Jobs in caring professions - childcare, nursing, care work - are seen as predominately done by women, and also as underpaid. The same applies to shop work (although there are also examples of professions that people think on balance are more likely to be made up of men that are also seen as relatively underpaid, such as delivery drivers and police officers).

In contrast, politicians and bankers, who are seen as being paid too much, are viewed as predominantly male occupations (although it should be pointed out this is not necessarily seen as a causal link).

  • Four in five (82%) think that those providing childcare (such as nursery workers, childminders and nannies) are predominantly women, and over half (55%) think they are paid too little for the work they do.
  • Around seven in 10 (68%) think that nursing is mostly made up of women (compared with 25% who think it is made up of equal numbers of men and women), and six in ten (59%) think nurses are paid too little.
  • 64% say that care worker jobs, such as helping the elderly and those with disabilities are predominantly done by women, and the same proportion (63%) thinks they are paid too little for the work that they do.
  • Two-thirds of people (66%) across the countries surveyed think that politicians are predominantly male, and they are ranked highest for being paid too much for the work that they do - by three-quarters (74%) of people.
  • 86% think that construction workers are mostly men. For delivery drivers this figure is 78% and 68% for police officers. For all of these professions, the balance of opinion shows that people think that they are paid too little for the jobs that they do.

jobs in caring professions childcare nursing care work are seen as predominately done by women and also as underpaid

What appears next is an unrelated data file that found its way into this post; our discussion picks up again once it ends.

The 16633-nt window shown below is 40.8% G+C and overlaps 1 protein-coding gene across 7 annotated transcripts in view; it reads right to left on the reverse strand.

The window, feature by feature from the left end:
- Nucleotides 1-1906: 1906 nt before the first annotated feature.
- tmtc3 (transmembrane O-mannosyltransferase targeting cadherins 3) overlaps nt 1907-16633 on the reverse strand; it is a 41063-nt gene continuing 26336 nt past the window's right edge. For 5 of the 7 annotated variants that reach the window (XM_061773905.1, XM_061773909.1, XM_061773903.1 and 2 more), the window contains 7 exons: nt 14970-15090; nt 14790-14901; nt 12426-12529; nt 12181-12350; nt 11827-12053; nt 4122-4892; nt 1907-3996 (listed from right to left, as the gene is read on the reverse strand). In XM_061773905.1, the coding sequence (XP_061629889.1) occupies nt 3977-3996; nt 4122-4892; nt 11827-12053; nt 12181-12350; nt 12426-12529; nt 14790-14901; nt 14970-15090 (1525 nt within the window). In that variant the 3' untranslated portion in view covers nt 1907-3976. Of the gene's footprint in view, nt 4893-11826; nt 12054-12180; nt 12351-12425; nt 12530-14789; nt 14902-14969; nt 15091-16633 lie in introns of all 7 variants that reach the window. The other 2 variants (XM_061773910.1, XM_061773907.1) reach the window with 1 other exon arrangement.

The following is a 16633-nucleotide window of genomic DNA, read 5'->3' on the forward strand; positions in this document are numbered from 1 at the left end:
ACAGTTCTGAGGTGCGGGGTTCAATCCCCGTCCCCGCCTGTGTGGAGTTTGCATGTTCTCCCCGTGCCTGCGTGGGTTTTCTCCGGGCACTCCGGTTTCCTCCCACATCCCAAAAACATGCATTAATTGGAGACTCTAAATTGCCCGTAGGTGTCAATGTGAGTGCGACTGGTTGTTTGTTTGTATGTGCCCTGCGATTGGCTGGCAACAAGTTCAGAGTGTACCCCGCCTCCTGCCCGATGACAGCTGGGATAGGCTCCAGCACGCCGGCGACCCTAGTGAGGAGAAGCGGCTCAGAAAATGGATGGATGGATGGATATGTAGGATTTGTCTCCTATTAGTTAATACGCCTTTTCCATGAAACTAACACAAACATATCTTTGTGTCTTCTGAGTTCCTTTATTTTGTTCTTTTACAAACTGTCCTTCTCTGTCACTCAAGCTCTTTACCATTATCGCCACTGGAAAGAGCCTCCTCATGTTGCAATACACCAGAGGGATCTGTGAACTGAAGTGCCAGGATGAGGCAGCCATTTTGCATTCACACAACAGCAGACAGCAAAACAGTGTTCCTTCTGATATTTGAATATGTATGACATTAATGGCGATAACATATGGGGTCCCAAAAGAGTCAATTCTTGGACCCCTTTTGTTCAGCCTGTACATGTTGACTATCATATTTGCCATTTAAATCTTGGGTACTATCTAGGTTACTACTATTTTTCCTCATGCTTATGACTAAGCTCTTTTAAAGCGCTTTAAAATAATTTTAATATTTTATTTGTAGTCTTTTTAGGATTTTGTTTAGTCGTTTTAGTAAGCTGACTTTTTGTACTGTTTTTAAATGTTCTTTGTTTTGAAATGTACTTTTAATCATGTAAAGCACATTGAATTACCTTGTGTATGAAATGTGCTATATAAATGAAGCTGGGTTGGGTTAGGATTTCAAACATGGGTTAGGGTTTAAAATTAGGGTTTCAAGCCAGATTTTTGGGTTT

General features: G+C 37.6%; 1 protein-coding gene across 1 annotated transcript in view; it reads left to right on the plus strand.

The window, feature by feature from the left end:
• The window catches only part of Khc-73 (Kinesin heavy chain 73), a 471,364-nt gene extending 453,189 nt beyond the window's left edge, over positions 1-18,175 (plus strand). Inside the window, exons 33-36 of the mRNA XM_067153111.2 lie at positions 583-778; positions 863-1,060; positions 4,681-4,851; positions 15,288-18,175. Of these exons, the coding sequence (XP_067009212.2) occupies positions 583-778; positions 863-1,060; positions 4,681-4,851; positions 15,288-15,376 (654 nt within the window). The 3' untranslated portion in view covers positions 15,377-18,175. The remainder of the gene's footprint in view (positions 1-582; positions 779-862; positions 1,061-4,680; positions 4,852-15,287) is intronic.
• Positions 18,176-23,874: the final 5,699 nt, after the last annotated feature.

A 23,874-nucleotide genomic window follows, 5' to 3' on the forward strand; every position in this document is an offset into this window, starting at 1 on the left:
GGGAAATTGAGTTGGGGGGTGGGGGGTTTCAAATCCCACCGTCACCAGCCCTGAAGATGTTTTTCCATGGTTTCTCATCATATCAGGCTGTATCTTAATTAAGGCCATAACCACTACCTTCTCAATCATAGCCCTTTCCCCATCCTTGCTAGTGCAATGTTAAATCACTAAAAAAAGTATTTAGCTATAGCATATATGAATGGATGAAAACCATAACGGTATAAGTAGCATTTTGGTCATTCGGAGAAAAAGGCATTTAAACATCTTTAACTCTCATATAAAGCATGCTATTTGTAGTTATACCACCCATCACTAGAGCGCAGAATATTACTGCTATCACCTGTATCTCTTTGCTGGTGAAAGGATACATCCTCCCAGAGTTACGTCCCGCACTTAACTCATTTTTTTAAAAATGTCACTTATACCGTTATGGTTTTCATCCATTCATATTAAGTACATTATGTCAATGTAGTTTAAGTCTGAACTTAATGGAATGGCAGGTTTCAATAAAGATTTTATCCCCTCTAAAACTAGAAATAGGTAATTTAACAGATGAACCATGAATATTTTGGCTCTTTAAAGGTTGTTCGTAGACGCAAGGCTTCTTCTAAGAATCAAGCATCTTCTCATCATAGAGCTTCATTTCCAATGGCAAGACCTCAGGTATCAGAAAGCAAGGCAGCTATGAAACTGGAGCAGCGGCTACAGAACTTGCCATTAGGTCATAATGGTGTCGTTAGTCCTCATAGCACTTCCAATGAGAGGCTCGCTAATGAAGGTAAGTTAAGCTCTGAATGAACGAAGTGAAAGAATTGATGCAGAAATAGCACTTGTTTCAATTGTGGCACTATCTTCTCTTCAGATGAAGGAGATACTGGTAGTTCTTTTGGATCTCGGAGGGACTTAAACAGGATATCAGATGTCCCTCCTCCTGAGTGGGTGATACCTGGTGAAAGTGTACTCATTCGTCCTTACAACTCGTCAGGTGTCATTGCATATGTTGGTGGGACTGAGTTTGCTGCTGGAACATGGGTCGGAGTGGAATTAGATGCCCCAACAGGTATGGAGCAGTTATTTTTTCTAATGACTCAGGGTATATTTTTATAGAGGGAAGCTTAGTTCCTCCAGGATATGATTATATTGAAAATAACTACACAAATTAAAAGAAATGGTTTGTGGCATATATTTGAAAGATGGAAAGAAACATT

These results can also be viewed on a different kind of graph.

politicians and bankers who are seen as being paid too much are viewed as predominantly male occupations

 

Technical Detail:
  • These are the results of a 28-country survey conducted by Ipsos on its Global Advisor online platform. Ipsos interviewed a total of 20,520 adults aged 18-74 in the United States, Canada, Israel, Malaysia, South Africa, and Turkey, and 16-74 in 21 other markets between 22 January and 5 February 2021.
  • The sample consists of approximately 1,000 individuals in each of Australia, Belgium, Brazil, Canada, mainland China, France, Germany, Great Britain, Italy, Japan, Spain, and the U.S., and 500 individuals in each of Argentina, Chile, Hungary, Hong Kong, India, Israel, Malaysia, Mexico, the Netherlands, Peru, Poland, Russia, Saudi Arabia, South Africa, South Korea, Sweden, and Turkey.
  • The samples in Argentina, Australia, Belgium, Canada, France, Germany, Great Britain, Hungary, Italy, Japan, the Netherlands, Poland, South Korea, Spain, Sweden, and the U.S. can be taken as representative of their general adult population under the age of 75.
  • The samples in Brazil, Chile, mainland China, India, Israel, Malaysia, Mexico, Peru, Russia, Saudi Arabia, South Africa, and Turkey are more urban, more educated, and/or more affluent than the general population. The survey results for these markets should be viewed as reflecting the views of the more “connected” segment of their population.
  • The data is weighted so that each country’s sample composition best reflects the demographic profile of the covered adult population according to the most recent census data.
  • Where results do not sum to 100 or the difference appears to be +/-1 more/less than the actual, this may be due to rounding, multiple responses, or the exclusion of “don't know” or not stated responses.
  • The precision of Ipsos online polls is calculated using a credibility interval with a poll of 1,000 accurate to +/- 3.5 percentage points and of 500 accurate to +/- 5.0 percentage points. For more information on Ipsos' use of credibility intervals, please visit the Ipsos website. The publication of these findings abides by local rules and regulations.

 

For more information on this news release, please contact:

Mari Harris
Director and Political Analyst
mari.harris@ipsos.com

Ezethu Nsiki
Service Line Manager: Public Affairs
ezethu.nsiki@ipsos.com